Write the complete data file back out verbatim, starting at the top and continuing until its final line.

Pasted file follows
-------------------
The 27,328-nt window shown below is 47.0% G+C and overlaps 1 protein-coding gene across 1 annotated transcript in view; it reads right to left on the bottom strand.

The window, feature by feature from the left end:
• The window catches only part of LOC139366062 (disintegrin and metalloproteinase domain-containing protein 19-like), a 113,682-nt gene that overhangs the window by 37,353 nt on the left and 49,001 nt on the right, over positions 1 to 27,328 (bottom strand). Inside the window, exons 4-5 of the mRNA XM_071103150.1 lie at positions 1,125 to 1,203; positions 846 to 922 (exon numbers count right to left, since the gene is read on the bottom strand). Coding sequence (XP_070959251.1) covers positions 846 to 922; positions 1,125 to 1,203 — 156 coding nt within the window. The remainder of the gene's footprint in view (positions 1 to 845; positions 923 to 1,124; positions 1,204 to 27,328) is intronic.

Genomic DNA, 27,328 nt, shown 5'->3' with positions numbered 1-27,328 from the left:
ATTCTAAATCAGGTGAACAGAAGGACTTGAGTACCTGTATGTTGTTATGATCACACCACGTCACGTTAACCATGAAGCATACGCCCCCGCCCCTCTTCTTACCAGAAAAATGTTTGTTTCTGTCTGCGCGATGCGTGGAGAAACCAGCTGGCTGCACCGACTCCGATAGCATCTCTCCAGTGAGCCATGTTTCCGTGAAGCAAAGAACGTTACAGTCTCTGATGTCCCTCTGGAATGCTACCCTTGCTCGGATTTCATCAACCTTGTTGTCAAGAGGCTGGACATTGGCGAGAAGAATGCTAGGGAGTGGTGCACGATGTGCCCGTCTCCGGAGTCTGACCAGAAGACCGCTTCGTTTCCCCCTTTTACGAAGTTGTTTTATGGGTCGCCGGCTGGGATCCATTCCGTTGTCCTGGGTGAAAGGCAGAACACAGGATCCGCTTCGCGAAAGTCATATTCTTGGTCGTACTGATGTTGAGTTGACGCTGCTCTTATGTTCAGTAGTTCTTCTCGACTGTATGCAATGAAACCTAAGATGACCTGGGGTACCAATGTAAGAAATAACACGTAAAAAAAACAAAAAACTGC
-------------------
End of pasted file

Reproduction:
The 27,328-nt window shown below is 47.0% G+C and overlaps 1 protein-coding gene across 1 annotated transcript in view; it reads right to left on the bottom strand.

The window, feature by feature from the left end:
• The window catches only part of LOC139366062 (disintegrin and metalloproteinase domain-containing protein 19-like), a 113,682-nt gene that overhangs the window by 37,353 nt on the left and 49,001 nt on the right, over positions 1 to 27,328 (bottom strand). Inside the window, exons 4-5 of the mRNA XM_071103150.1 lie at positions 1,125 to 1,203; positions 846 to 922 (exon numbers count right to left, since the gene is read on the bottom strand). Coding sequence (XP_070959251.1) covers positions 846 to 922; positions 1,125 to 1,203 — 156 coding nt within the window. The remainder of the gene's footprint in view (positions 1 to 845; positions 923 to 1,124; positions 1,204 to 27,328) is intronic.

Genomic DNA, 27,328 nt, shown 5'->3' with positions numbered 1-27,328 from the left:
ATTCTAAATCAGGTGAACAGAAGGACTTGAGTACCTGTATGTTGTTATGATCACACCACGTCACGTTAACCATGAAGCATACGCCCCCGCCCCTCTTCTTACCAGAAAAATGTTTGTTTCTGTCTGCGCGATGCGTGGAGAAACCAGCTGGCTGCACCGACTCCGATAGCATCTCTCCAGTGAGCCATGTTTCCGTGAAGCAAAGAACGTTACAGTCTCTGATGTCCCTCTGGAATGCTACCCTTGCTCGGATTTCATCAACCTTGTTGTCAAGAGGCTGGACATTGGCGAGAAGAATGCTAGGGAGTGGTGCACGATGTGCCCGTCTCCGGAGTCTGACCAGAAGACCGCTTCGTTTCCCCCTTTTACGAAGTTGTTTTATGGGTCGCCGGCTGGGATCCATTCCGTTGTCCTGGGTGAAAGGCAGAACACAGGATCCGCTTCGCGAAAGTCATATTCTTGGTCGTACTGATGTTGAGTTGACGCTGCTCTTATGTTCAGTAGTTCTTCTCGACTGTATGCAATGAAACCTAAGATGACCTGGGGTACCAATGTAAGAAATAACACGTAAAAAAAACAAAAAACTGC